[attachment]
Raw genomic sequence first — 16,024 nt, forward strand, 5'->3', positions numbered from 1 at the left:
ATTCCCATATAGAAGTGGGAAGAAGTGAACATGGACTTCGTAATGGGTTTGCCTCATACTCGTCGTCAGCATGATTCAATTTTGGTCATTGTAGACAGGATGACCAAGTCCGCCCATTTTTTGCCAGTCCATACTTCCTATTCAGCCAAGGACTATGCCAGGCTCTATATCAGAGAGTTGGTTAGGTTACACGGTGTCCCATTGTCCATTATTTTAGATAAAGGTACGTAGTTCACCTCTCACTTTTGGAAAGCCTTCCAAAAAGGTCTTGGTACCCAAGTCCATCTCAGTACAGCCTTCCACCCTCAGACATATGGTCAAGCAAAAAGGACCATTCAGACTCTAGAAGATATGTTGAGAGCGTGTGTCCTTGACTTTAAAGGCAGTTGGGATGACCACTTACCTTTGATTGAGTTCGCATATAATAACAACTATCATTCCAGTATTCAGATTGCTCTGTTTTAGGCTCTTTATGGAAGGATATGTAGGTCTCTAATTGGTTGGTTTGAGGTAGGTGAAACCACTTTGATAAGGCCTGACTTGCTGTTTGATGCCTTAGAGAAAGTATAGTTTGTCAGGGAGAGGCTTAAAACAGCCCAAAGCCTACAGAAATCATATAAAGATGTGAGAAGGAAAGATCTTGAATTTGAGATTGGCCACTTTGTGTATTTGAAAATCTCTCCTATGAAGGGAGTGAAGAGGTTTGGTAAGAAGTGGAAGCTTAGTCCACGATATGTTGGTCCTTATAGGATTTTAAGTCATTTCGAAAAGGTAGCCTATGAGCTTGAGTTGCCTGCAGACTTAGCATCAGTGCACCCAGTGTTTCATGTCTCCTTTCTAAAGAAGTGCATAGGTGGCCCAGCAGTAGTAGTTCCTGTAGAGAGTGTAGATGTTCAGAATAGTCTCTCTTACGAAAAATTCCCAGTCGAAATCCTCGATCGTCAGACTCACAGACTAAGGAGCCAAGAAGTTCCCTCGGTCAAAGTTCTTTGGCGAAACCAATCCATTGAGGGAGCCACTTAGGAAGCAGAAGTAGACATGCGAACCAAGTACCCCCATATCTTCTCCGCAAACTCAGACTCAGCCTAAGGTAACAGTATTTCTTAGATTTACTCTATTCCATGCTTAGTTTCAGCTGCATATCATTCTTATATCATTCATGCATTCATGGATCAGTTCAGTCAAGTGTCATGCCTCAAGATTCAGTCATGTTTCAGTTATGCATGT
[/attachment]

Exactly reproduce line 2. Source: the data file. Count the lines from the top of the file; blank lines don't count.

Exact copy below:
ATTCCCATATAGAAGTGGGAAGAAGTGAACATGGACTTCGTAATGGGTTTGCCTCATACTCGTCGTCAGCATGATTCAATTTTGGTCATTGTAGACAGGATGACCAAGTCCGCCCATTTTTTGCCAGTCCATACTTCCTATTCAGCCAAGGACTATGCCAGGCTCTATATCAGAGAGTTGGTTAGGTTACACGGTGTCCCATTGTCCATTATTTTAGATAAAGGTACGTAGTTCACCTCTCACTTTTGGAAAGCCTTCCAAAAAGGTCTTGGTACCCAAGTCCATCTCAGTACAGCCTTCCACCCTCAGACATATGGTCAAGCAAAAAGGACCATTCAGACTCTAGAAGATATGTTGAGAGCGTGTGTCCTTGACTTTAAAGGCAGTTGGGATGACCACTTACCTTTGATTGAGTTCGCATATAATAACAACTATCATTCCAGTATTCAGATTGCTCTGTTTTAGGCTCTTTATGGAAGGATATGTAGGTCTCTAATTGGTTGGTTTGAGGTAGGTGAAACCACTTTGATAAGGCCTGACTTGCTGTTTGATGCCTTAGAGAAAGTATAGTTTGTCAGGGAGAGGCTTAAAACAGCCCAAAGCCTACAGAAATCATATAAAGATGTGAGAAGGAAAGATCTTGAATTTGAGATTGGCCACTTTGTGTATTTGAAAATCTCTCCTATGAAGGGAGTGAAGAGGTTTGGTAAGAAGTGGAAGCTTAGTCCACGATATGTTGGTCCTTATAGGATTTTAAGTCATTTCGAAAAGGTAGCCTATGAGCTTGAGTTGCCTGCAGACTTAGCATCAGTGCACCCAGTGTTTCATGTCTCCTTTCTAAAGAAGTGCATAGGTGGCCCAGCAGTAGTAGTTCCTGTAGAGAGTGTAGATGTTCAGAATAGTCTCTCTTACGAAAAATTCCCAGTCGAAATCCTCGATCGTCAGACTCACAGACTAAGGAGCCAAGAAGTTCCCTCGGTCAAAGTTCTTTGGCGAAACCAATCCATTGAGGGAGCCACTTAGGAAGCAGAAGTAGACATGCGAACCAAGTACCCCCATATCTTCTCCGCAAACTCAGACTCAGCCTAAGGTAACAGTATTTCTTAGATTTACTCTATTCCATGCTTAGTTTCAGCTGCATATCATTCTTATATCATTCATGCATTCATGGATCAGTTCAGTCAAGTGTCATGCCTCAAGATTCAGTCATGTTTCAGTTATGCATGT